Thus we let σMh evolve with redshift as

(8)

where zc is a redshift below which σMh evolves with redshift, σMh0 is the value of σMh above zc, and τ is the parameter driving this evolution with redshift (τ here should not be confused with the optical depth parameter from the CMB analysis). Following the reasoning mentioned before, this evolution was applied only for haloes with masses greater than the mass of maximum efficiency Mmax and below redshift zc, that is, the parametrisation is not a symmetrical lognormal below redshift zc. The width of the lognormal is smaller at the side of the curve with haloes higher in mass than Mmax below redshift zc. However, above redshift zc, the parametrisation is a symmetrical lognormal with no evolution in the width of the lognormal σMh0. We fixed zc = 1.5. Other values for zc were tried and gave approximately the same results, but the model with zc = 1.5 provided the best fit for the SFRD history.

2.2. SFR for the haloes and subhaloes

For a given value of the halo mass and redshift, we can calculate η using Eq. (5) and multiply it by the corresponding BAR calculated using Eq. (6) to obtain the SFR, that is,

(9)

This is the procedure with which the SFR can be obtained for the haloes. To calculate the SFR for the subhaloes residing within these haloes, the procedure is slightly modified. We first assumed that for a given halo with mass Mh, the subhalo masses (msub) range from Mmin to Mh. In this analysis, we fixed Mmin = 105M. A change of the minimum mass between 104M and 108M changes the calculation of the power spectra only negligibly. The SFR for the subhaloes can be estimated in two ways. The first way is an approach similar to the one for the haloes, which is calculating the efficiency η and then multiplying with the BAR value to obtain the SFR, that is, replacing Mh by msub in Eq. (9). This assumes the same lognormal parametrisation of η for subhaloes as of the central haloes. The other way to estimate the SFR in subhaloes is

(10)

that is, the SFR for the subhalo is obtained by weighing the halo SFR (SFRc) by the ratio of subhalo to halo mass. For every subhalo of a given halo, we estimated the SFR with both these approaches and took the smaller of the two as representative of the SFR for the subhalo.

The reasoning for this is explained in Fig. 1. We first consider case 1 in the figure. In this case, the main halo has a mass (∼1012.9M) very near to the efficiency peak of star formation (for this particular choice of parameters for the lognormal), that is, the central galaxy forms stars very efficiently (see Eq. (9)). This halo has subhaloes ranging from 105M − 1012.9M. We take the case of a subhalo with mass <1011M. As was pointed out before, subhaloes with very low mass have a low gravitational potential, and it is hard for them to hold on to the gas inside against the pressure from supernova feedback, for instance. Thus, they are expected to have low star formation. This is satisfied in case 1 because at lower masses, the efficiency is indeed very low and is not expected contribute significantly to the total SFR of the halo. In this case, the SFR for the subhaloes can therefore be directly estimated by substituting the halo mass (Mh) by subhalo mass (msub) in Eq. (9). As an example, for a subhalo of mass 1011M belonging to a central halo of mass 1012.9M, the SFR calculated using Eq. (9) is 2% of the value that we derive for the SFR obtained using Eq. (10), and we therefore take the former as the SFR value.

thumbnail Fig. 1.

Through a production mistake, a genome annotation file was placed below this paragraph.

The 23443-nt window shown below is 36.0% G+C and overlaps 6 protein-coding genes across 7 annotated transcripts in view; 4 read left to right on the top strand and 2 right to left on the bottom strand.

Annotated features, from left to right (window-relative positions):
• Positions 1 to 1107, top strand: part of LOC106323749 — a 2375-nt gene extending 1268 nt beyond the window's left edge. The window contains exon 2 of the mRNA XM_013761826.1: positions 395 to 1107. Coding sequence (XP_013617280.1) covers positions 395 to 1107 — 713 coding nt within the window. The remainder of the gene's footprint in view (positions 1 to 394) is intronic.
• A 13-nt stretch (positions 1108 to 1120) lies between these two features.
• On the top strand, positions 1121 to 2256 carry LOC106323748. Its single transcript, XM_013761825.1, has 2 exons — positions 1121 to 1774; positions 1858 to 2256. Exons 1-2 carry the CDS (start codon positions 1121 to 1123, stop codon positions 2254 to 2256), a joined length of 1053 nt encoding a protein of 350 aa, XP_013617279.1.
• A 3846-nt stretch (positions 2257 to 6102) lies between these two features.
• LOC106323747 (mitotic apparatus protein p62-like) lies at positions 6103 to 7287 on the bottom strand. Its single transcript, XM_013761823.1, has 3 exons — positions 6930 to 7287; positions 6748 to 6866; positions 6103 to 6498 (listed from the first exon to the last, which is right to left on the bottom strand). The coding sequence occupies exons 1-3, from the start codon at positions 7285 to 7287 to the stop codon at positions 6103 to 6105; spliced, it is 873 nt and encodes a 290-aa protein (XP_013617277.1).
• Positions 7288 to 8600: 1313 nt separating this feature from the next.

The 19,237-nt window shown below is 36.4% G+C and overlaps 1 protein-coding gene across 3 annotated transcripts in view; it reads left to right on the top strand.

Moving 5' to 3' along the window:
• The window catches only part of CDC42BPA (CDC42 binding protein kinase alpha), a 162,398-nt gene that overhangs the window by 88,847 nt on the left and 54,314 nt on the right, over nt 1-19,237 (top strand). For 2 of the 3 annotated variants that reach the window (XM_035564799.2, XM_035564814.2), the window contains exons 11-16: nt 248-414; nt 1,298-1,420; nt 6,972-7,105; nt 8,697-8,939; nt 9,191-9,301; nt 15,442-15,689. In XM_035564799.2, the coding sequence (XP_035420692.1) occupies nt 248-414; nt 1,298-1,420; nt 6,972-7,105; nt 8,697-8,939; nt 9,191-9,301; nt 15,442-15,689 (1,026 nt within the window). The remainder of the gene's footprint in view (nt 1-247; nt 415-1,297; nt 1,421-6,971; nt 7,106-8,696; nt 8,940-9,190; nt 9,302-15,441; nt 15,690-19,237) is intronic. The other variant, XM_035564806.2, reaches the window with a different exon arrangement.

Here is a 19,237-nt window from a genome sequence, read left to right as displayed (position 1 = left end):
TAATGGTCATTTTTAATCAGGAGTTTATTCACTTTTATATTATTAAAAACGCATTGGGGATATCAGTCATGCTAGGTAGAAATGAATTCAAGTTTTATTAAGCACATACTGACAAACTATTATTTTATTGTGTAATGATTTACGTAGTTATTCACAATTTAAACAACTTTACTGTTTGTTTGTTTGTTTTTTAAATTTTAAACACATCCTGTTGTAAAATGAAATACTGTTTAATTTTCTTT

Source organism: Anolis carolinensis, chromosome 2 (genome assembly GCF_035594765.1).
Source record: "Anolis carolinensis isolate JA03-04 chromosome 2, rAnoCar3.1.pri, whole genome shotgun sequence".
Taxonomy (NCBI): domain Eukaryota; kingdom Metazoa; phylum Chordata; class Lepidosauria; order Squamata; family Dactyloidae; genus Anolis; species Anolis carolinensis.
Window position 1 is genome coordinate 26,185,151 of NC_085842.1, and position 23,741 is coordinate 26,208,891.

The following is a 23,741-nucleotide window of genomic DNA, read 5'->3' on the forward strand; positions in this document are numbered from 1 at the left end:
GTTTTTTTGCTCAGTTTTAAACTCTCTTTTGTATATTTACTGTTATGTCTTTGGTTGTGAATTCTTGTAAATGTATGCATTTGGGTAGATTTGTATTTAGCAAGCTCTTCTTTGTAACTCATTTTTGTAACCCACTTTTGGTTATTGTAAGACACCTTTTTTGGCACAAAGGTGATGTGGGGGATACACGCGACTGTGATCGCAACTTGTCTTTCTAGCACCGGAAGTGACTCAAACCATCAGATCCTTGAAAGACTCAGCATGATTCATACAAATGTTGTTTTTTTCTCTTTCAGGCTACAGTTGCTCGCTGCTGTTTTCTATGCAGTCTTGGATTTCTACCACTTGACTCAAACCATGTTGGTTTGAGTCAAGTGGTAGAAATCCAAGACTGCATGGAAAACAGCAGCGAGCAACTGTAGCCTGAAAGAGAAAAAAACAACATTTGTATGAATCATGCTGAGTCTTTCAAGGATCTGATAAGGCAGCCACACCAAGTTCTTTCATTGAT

Lognormal parametrisation (Eq. (5)) between the halo mass (M) and ratio between the SFR and the baryonic accretion rate, η. We show two extreme cases: haloes near the efficiency peak contain subhaloes with very low mass (case 1), and very massive haloes that contain subhaloes near the efficiency peak (case 2). If the same recipe were used to calculate the satellite galaxy SFR in these two cases, unphysical values might result within the assumptions of our model, and therefore we suggest two different ways to calculate the SFR for satellite galaxies (Sect. 2.2).

In the second case, the main halo is quite massive (>1014M) and far away from the efficiency peak. It therefore does not have strong star formation. However, in this case, this halo can contain a subhalo with a mass of about the efficiency peak (∼1012.9M). According to Eq. (9), when we substitute Mh by msub, this subhalo will have a significant amount of star formation. Again, as pointed out earlier, the gas inside massive haloes is quite hot, and there are mechanisms at play (e.g. X-ray heating and AGN feedback) that suppress the gas cooling and hence make it difficult to form stars. Moreover, the central massive galaxies in these haloes can strip the gas out of the satellite galaxies in the subhaloes and thus decrease star formation. These subhaloes are therefore not expected to contribute significantly to the SFR, in contrast to what would be obtained with Eq. (9). This inherently assumes instantaneous quenching, that is, the satellite galaxies are quenched at the same time as the central galaxies in a given parent halo. If we were to explicitly avoid this assumption, we would need to introduce an additional quenching parameter as a function of subhalo mass and redshift. This would result in one or two additional parameters for the model. However, as we mentioned earlier, our main purpose here is to build a very simple halo model of the CIB with as few parameters as possible. One way to correct for this in these cases therefore is to weight the SFR of the main halo by the mass fraction of the corresponding subhalo, that is, use Eq. (10) to obtain the SFR of the subhalo. The SFR in this case would be lower than the rate obtained using Eq. (9) (substituting Mh by msub, of course). Again as an example, for a subhalo of mass 1012.9M belonging to a central halo of mass 1014M, the SFR calculated using Eq. (9) is twice higher than the value we obtain for the SFR with Eq. (10) at z = 2, and we therefore take the latter as the SFR value.